Study volunteers were recruited through media advertisements and word-of-mouth. Participants were healthy adults between the ages of 18 and 45 years (ascertained via medical history, electrocardiogram (EKG), and routine blood chemistry, hematology, serology analysis), who had a history of lifetime cannabis exposure, but had not used cannabis or other illicit substances within the previous 3 months (ascertained via self-report, and urine screening for cannabis, amphetamines, benzodiazepines, cocaine, 3,4-methylenedioxy-methamphetamine (MDMA), opioids and phencyclidine (PCP) using rapid enzyme immunoassay test kits) at the screening visit and upon admission to the research unit for each experimental session.

A total of 18 participants (9 males and 9 females) completed the study. They had a mean (standard deviation (SD), range) age of 26 (4, 20–33) years, weighed a mean of 71 (17, 44–102) kg, and had a mean body mass index (BMI) of 23 (3, 19–30). Participants self-identified their race/ethnicity as follows: 13 Caucasian, non-Hispanic, 2 Caucasian, Hispanic, 1 African American, non-Hispanic, 1 Asian, non-Hispanic and 1 American Indian, Hispanic.

Written informed consent was obtained prior to study participation. The study was approved by the Johns Hopkins Medicine Institutional Review Board and conducted in accordance with the ethical standards of the Helsinki Declaration. All participants were compensated for completing study procedures.

Study design and procedures

The primary aim of the study was to characterize the pharmacokinetics of cannabis following oral administration. A between-subjects design was used to evaluate three doses: 10, 25 and 50 mg of THC. Six participants were randomly assigned to receive one dose of oral cannabis, counterbalanced by sex such that three males and three females participants received each dose. Data collection was conducted over 9 consecutive days. The first 6 days were completed in a residential research unit. Days 7–9 were completed on an outpatient basis with one laboratory assessment each day. Tobacco use was not permitted during the study. Participants were allowed a single caffeinated beverage each morning to mitigate the effects of caffeine withdrawal.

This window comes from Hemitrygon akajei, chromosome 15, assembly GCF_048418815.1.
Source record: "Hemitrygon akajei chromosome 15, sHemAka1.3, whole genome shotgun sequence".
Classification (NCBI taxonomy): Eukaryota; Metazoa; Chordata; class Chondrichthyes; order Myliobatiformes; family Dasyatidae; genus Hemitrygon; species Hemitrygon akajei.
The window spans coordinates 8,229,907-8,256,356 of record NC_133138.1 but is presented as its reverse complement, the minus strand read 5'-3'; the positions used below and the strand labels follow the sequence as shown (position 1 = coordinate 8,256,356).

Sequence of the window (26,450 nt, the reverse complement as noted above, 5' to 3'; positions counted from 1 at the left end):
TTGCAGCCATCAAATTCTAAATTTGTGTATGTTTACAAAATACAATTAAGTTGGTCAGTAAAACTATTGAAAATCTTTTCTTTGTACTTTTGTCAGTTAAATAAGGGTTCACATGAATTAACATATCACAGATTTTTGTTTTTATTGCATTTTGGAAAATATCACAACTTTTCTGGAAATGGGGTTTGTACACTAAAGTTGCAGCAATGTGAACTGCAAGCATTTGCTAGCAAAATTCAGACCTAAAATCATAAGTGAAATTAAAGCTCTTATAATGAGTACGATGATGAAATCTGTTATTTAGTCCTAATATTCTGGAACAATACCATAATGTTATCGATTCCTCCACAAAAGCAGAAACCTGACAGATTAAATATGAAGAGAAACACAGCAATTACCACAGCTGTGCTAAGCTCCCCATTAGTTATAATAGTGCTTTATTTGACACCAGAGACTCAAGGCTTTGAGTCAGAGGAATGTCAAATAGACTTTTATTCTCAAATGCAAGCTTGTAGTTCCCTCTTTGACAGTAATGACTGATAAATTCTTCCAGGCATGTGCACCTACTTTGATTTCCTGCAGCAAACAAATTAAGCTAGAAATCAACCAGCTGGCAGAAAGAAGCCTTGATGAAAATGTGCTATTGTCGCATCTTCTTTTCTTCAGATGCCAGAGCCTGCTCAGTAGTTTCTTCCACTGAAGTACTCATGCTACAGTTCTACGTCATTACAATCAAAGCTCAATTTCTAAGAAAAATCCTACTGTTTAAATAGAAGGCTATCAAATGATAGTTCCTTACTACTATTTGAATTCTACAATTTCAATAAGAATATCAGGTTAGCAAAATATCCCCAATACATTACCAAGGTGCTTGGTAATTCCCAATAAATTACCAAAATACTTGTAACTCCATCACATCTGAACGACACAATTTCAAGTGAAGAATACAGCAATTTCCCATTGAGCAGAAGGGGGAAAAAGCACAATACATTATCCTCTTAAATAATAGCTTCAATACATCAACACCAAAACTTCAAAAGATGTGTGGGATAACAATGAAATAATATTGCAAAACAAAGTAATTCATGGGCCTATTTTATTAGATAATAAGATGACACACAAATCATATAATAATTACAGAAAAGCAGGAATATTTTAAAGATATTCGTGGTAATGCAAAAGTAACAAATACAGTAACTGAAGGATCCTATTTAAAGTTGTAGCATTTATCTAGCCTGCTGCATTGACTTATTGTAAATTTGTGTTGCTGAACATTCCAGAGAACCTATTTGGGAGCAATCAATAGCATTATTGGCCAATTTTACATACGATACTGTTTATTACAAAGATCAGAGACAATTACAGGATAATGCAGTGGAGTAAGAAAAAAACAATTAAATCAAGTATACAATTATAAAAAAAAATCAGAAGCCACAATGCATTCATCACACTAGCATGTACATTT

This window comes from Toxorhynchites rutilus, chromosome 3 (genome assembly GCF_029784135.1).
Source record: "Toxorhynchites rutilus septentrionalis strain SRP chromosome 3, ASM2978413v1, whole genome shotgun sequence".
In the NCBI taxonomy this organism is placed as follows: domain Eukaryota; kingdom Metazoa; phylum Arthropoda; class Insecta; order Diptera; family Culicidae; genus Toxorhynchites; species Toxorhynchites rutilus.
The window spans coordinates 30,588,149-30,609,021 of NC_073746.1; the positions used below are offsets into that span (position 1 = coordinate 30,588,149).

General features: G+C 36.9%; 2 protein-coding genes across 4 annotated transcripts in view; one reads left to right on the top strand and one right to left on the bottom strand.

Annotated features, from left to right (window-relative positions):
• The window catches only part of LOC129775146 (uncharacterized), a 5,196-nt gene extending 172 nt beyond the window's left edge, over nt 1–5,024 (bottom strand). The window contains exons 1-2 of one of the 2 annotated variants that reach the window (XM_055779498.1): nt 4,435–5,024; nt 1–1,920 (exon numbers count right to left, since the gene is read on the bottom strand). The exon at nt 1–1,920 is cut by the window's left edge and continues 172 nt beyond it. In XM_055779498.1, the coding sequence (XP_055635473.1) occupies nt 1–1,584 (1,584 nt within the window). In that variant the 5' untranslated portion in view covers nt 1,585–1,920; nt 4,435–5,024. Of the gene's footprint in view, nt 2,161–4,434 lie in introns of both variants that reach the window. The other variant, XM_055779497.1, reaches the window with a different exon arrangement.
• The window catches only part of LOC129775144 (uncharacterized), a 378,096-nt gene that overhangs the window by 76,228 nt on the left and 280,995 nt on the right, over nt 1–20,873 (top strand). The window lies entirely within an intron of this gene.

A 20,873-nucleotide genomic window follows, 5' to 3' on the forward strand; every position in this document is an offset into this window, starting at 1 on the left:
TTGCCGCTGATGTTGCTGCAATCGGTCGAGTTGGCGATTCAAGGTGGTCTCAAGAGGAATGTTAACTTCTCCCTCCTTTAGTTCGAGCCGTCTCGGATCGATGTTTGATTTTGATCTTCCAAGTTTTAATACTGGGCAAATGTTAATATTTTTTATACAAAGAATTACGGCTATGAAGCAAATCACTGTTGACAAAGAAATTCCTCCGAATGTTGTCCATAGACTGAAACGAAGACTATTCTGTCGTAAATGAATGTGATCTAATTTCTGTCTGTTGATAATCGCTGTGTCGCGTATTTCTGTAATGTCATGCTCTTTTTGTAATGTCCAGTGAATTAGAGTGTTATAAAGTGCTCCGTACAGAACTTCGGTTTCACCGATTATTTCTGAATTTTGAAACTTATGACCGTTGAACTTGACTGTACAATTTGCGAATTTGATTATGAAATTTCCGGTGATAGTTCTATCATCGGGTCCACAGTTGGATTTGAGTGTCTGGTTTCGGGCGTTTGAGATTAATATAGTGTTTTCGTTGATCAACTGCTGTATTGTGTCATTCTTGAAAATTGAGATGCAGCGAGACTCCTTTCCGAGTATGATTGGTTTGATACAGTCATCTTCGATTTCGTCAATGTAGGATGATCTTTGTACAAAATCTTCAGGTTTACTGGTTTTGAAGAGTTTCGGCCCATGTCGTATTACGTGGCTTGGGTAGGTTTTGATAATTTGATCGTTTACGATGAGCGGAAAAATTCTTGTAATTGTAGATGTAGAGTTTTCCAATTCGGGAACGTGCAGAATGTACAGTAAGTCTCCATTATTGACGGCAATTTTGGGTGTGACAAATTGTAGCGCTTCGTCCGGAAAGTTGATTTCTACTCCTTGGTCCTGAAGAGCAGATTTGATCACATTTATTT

On Day 1 of the study, participants arrived to the Johns Hopkins Behavioral Pharmacology Research Unit (BPRU) in Baltimore, MD at ~07:30 a.m. Urine drug and breath alcohol tests were administered to confirm that participants were not under the influence of alcohol or drugs, and to ensure no recent use of cannabis had occurred. Urine pregnancy tests were administered for female participants. Participants were fed a standard low-fat breakfast and were not allowed snacks for 30 min post-dosing to minimize differences in drug absorption across participants. Nursing staff placed an intravenous catheter in the non-dominant arm of each participant for repeated blood sampling. Baseline assessments were completed, including biological specimen collection, self-report ratings, vitals and performance assessments. Next, study participants were given a single, weighed cannabis brownie to eat. Dosing was double blind, and participants consumed the entire brownie under staff observation within 5 min. Water was allowed to drink as needed. After the brownie had been consumed, urine, blood and oral fluid were collected over the next 9 days, and pharmacodynamic assessments were completed for 8 h. Hair samples were obtained at baseline and on Day 9. Results of urine and hair testing are not reported here.

Study drug